The key words "MUST", "MUST NOT", "REQUIRED", "SHALL", "SHALL NOT", "SHOULD", "SHOULD NOT", "RECOMMENDED", "MAY", and "OPTIONAL" in this document are to be interpreted as described in [RFC2119]. They are used to describe mandatory, recommended and optional requirements to be satisfied by "log-me" marker solution.
</RFC2119 language>

How about something like the following for the last sentence": "..., except that rather than describing interoperability requirements, they are used to describe requirements to be satisfied by the "log-me" marker solution."

<network boundary>
- 3.1, 2nd paragraph: Is this still part of the definition of network boundary?

ANSWER) no, but it follows on from the previous sentence "A network boundary is significant in this document because manipulation of signaling at the boundary could prevent end-to-end testing or troubleshooting" to explain why a network boundary is a defined concept in this requirements draft.
</network boundary>


<trust domain>
- 3.2: I assume the "trust domain" is specific to trust for logging purposes. I suggest "Logging trust domain" or "logging domain".

ANSWER) The term "trust domain" is used with the understanding that "trust domain" does not have a fixed meaning throughout all uses and RFCs. RFC 3324 section 2.3 defines "trust domain" for network asserted identity and this definition is re-used by RFC 7316 for a private network indicator. "Trust domain" is used without definition in RFC6404. Before creating the term "logging trust domain" it would be good to be sure that we can't keep the term "trust domain" and define how it applies to log-me marking, it seems more elegant.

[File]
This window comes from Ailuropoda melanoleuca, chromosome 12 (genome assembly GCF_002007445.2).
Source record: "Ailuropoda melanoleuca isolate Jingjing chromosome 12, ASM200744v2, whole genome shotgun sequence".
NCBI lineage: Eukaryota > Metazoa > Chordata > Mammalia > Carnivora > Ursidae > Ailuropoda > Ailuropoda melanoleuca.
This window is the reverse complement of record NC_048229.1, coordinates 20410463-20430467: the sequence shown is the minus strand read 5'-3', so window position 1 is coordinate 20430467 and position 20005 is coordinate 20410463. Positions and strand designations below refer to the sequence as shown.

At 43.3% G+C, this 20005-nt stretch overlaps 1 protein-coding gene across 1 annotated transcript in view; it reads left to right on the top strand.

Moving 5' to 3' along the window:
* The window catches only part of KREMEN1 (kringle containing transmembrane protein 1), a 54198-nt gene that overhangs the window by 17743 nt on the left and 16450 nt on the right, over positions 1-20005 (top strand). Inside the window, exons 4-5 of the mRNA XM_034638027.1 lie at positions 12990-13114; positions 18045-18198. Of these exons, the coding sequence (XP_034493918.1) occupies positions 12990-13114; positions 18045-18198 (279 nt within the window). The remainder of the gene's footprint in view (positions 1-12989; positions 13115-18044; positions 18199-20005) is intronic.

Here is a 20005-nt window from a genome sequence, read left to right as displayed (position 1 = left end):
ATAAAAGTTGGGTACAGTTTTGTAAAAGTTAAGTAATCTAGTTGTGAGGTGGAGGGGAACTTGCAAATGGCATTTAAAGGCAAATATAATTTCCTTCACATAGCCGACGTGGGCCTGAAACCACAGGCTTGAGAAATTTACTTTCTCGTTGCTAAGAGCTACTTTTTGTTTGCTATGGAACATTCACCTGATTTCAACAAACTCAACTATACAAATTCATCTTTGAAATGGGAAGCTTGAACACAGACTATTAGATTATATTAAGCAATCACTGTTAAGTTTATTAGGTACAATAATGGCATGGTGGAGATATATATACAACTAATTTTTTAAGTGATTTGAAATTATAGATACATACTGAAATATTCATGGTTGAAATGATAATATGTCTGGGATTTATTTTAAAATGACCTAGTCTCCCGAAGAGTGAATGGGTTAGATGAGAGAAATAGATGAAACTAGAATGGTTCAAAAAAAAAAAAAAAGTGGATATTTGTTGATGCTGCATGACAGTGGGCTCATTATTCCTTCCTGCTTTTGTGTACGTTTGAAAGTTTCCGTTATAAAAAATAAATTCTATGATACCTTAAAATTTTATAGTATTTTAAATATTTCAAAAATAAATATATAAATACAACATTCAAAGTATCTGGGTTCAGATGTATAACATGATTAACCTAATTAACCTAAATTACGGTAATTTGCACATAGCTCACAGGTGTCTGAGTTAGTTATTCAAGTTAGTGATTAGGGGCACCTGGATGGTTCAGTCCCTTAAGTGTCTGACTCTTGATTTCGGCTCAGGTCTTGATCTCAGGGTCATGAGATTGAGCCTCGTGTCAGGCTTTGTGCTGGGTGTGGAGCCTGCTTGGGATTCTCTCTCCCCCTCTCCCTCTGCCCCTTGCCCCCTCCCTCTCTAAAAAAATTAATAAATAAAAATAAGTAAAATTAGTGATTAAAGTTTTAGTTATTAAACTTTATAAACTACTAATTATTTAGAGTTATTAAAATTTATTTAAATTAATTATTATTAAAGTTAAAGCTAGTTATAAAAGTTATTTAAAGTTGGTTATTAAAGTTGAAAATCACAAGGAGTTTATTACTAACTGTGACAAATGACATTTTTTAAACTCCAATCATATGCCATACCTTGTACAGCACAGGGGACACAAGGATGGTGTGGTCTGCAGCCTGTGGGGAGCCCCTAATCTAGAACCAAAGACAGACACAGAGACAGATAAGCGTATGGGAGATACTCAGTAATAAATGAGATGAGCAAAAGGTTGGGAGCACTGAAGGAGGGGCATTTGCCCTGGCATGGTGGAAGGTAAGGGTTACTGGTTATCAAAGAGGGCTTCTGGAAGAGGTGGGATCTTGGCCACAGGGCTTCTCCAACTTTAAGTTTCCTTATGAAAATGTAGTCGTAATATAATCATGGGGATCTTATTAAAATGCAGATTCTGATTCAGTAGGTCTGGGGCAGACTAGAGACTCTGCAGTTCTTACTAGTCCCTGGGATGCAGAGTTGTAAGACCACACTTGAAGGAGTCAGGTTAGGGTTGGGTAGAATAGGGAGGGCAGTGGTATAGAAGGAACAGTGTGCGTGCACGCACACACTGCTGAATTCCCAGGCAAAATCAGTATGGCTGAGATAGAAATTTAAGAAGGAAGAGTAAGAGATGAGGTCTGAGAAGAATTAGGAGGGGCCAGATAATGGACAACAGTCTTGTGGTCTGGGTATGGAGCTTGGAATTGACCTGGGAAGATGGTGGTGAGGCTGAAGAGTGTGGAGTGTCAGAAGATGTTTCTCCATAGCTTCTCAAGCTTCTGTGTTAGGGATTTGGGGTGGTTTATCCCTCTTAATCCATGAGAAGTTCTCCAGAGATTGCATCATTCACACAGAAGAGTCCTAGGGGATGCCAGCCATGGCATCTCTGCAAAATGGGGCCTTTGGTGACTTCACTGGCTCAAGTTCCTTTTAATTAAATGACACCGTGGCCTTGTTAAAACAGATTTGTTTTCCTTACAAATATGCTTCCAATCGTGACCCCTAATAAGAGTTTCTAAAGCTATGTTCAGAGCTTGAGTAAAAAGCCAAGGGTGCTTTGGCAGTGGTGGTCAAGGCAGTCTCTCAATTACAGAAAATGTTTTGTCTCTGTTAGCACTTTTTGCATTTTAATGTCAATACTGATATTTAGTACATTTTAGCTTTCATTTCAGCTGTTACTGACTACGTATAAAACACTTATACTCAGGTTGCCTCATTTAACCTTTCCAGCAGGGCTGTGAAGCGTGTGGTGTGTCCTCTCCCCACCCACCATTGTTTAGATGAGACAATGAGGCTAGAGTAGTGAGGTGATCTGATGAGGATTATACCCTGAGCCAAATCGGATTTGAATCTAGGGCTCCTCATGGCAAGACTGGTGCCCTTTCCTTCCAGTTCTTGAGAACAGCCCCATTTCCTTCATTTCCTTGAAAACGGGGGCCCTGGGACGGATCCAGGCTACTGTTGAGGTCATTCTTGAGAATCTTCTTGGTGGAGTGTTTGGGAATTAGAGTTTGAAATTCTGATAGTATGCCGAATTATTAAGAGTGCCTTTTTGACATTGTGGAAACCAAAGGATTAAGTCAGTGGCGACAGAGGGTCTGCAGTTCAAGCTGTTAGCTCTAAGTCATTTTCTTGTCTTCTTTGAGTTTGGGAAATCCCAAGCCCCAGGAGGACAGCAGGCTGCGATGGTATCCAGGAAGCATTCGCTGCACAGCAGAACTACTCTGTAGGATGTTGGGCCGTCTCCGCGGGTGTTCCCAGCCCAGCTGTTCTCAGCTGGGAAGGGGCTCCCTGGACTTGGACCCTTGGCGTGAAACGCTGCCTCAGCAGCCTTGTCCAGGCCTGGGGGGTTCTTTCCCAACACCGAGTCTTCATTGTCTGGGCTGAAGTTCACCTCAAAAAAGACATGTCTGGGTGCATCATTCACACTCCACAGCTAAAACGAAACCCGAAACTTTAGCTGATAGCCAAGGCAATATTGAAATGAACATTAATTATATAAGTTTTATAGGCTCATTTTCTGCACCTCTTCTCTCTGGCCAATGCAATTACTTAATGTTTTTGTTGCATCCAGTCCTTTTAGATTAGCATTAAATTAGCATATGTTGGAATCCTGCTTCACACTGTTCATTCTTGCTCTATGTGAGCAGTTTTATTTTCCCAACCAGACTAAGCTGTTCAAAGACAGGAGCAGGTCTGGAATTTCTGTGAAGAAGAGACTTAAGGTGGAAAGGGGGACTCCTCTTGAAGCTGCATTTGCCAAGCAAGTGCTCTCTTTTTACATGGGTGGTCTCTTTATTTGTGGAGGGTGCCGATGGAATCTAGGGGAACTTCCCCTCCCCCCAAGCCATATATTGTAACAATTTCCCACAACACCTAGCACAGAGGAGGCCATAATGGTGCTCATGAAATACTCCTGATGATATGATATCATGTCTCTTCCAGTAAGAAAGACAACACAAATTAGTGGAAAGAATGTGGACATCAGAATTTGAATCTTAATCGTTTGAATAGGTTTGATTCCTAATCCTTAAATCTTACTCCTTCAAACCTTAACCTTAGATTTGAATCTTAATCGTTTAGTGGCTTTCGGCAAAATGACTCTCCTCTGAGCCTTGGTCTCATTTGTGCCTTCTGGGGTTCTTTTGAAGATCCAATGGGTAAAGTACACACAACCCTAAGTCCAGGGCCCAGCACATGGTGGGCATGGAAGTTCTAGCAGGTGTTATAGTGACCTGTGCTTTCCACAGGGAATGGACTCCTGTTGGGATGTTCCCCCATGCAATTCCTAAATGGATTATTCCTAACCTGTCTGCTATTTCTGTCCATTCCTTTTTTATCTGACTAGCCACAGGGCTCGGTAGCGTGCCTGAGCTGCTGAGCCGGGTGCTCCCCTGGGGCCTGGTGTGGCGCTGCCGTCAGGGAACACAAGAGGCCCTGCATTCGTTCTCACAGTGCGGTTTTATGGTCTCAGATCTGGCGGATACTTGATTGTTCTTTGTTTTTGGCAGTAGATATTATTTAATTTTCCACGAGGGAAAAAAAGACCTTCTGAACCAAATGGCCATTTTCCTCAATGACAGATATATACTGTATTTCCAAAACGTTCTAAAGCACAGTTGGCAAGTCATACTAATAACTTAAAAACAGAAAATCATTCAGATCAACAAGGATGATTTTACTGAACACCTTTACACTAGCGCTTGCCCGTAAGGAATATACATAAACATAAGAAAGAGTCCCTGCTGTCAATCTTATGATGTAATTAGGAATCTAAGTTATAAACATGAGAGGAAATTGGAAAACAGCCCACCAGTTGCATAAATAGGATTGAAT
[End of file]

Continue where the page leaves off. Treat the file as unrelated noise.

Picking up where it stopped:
</trust domain>

On rereading the paragraph, I think it's okay.

- 4.3, third bullet: Is "dialog" the correct term here? Is this really limited to a dialog, or do you expect it to apply to the concept of a "session" as described in the session-ID doc?

ANSWER) Authors intend to say dialog.

Is there a requirement for correlating logs across related dialogs, similar to the way Session-ID does? This seems required in several places (e.g. Req9 mentions a transfer use case.) If so, it would be good to explicitly mention it. Stating the logging scope as a "dialog" without further comment on related dialogs could be construed to not require it.

<log retrieval policy>
- 5.1, third paragraph: Making policies about log retrieval out of scope seems unfortunate. This draft should have something to say about such policies in the form of privacy requirements on the mechanism. That doesn't mean this draft has to state the policies, but it can require the mechanism to discuss them. (Or can something be referenced from the CLF work?)

ANSWER) Can you please expand why it is unfortunate to not say when and how logs are retrieved. The security requirements say "Logged signaling is privacy-sensitive data, therefore signaling logs MUST NOT be readable by an unauthorized third party.", is this not enough?
</log retrieval policy>

>From your response, I assume the authors consider the "how and when" for log retrieval not to include things like authorization policies, protections against eves droppers, etc. I don't think all readers will make that distinction.

Would it make sense to say that the log retrieval mechanism is required to support certain authorization policies and privacy protections, but that otherwise the details are out of scope?

-- Req9 seems to have privacy implications that need discussion somewhere. How would a user know logging was requested? Can a user override that?